Speaker: Shadow DECC Minister Julie Elliott MP
The All Party Parliamentary Group on Energy Costs
18 March 2014 – meeting notes
‘Labour’s Energy Policy’ with Shadow DECC Minister Julie Elliott MP
Ms. Elliott made the following points.
The key issues are the low carbon agenda, affordability and security of supply, all of which need to be balanced out.
She explained that the energy price freeze was not the main policy, rather Labour would use it as a mechanism while implementing changes to the market. Policy would be about:
- Opening the market for supply,
- Setting up a new energy watchdog, with the power to intervene in the market.
- Setting up a security board which will look at supply.
Labour have a Green Paper out, which is seeking responses on the policy. The paper is consulting now prior to the election, with planning for implementation on a 20 month timescale if Labour are in power.
A decarbonised power sector is the target set for 2030, in which case companies need certainty so a general direction of travel needs to be set by policy.
She re-iterated Labour’s commitment to renewables and said that they will have a bigger role to play.
On the Energy Efficiency Green Paper, she pointed out that there is no Government funded scheme for these policies.
Housing stock is an issue which needs to be talked about, the stock is old and energy inefficient and hard to deal with.
The carbon floor price, which was likely to be frozen in the 2014 budget, was described as a revenue raising policy, which did not tackle the carbon issues. Labour would not have introduced the policy. Instead they would have gone for EUETS. She expressed the view that the carbon floor price policy was not allowing British industry to be competitive.
Next she addressed the levels of uncertainty in the market, setting out how this was not in the interest of much-needed investment, especially in light of the fact that there was a window on investment in turbine manufacture in the UK, which could soon be lost.
How would smaller suppliers be affected by policy proposals?
Plans are geared at opening up the market to smaller organisations, the party saw its policies as being very important to the market.
The UK market needs more transparency in order to create real competition, as in the US.
Lord Palmer agreed with the need for transparency.
How could policy deal with the point about un-burnable resources, (how to stop the 20% from being burnt) and how the issues of fuel poverty are reflected in the energy trilemma?
Labour’s policies to reform the energy market would have a price-levelling effect which would eliminate the hidden profits of energy companies and make things more transparent.
The Green Deal needs to be improved, the interest rates were too high, whilst the scheme was not enjoying enough take up.
She made other points about fuel poverty and the social aspects, that the private rented sector had the worst energy efficiency, whilst social housing tended to be more energy efficient.
Whilst welcoming the plan to separate elements of the market, there was a query as to the 20 month timetable, would that be long enough to achieve the goal?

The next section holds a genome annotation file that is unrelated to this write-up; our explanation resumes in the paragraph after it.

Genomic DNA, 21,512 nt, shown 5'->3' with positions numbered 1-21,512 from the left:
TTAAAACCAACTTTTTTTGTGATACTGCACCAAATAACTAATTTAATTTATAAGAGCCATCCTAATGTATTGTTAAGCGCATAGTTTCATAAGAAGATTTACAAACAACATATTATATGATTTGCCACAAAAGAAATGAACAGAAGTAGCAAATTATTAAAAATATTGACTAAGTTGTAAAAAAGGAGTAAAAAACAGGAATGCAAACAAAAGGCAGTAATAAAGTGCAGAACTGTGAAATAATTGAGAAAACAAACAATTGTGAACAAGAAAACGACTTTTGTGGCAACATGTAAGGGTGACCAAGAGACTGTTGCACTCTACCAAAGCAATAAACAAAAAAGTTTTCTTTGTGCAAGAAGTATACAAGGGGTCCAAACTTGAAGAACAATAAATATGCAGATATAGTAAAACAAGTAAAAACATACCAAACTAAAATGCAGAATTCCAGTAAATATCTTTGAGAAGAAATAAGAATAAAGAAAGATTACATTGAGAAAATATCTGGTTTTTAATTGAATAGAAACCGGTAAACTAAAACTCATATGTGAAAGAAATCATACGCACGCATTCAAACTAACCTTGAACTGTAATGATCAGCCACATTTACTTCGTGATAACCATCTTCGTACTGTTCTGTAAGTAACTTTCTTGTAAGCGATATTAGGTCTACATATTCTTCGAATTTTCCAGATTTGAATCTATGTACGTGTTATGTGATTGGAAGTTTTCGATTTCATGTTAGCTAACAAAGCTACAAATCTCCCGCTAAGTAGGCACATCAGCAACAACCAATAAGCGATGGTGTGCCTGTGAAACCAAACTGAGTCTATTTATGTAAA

Julie Elliot explained that the policies were already being discussed with the industry so that the period of implementation is much longer than the 20 month period following the election. 20 months would allow for the course of the Bill through Parliament.
How will smart meter technology and the information they provide help consumers, in particular, those who struggle to pay their bills?
Julie Elliot admitted that Smart Metering had received a bad press, but that its potential was enormous because of the amount of information it could generate. However, information was not enough, there also needed to be investment in energy efficiency in houses in order for people to truly benefit.
How much Russian gas is used in the UK? Labour previously supported the 2030 target for renewables, what is the position now?
It was noted that in the discussion Julie Elliot had not said that UK supply was from Russia. However, Gazprom supplies much of Europe (which impacts on the UK price of gas).
Labour did not support the 2030 target, instead it supported the de-carbonisation target. She emphasised the point that investors are not concerned with the 2030 target, their interest was in decarbonisation.
What will it take to see the big six (or others) create tariffs for collective switching?
Labour supports anything that provides a better deal. If the big six perceive a commercial benefit then they would probably introduce such tariffs. What was needed at present was a limited number of tariffs which could be compared, in order to allow people to switch. The market needed transparency and comparability.
How do you reach those who feel bamboozled by tariffs?
This is a difficult area, Julie Elliot gave the innovative example of a large social landlord in her constituency which would send out their advisors to explain and guide tenants through issues such as energy costs. She noted that 60% of the public do not switch providers.
At present, how much detail is there in the Labour Party’s re-design of the energy pool?
Julie Elliot didn’t have that information, but offered to get the portfolio holder (Tom Greatrex MP) to provide the answer to the question.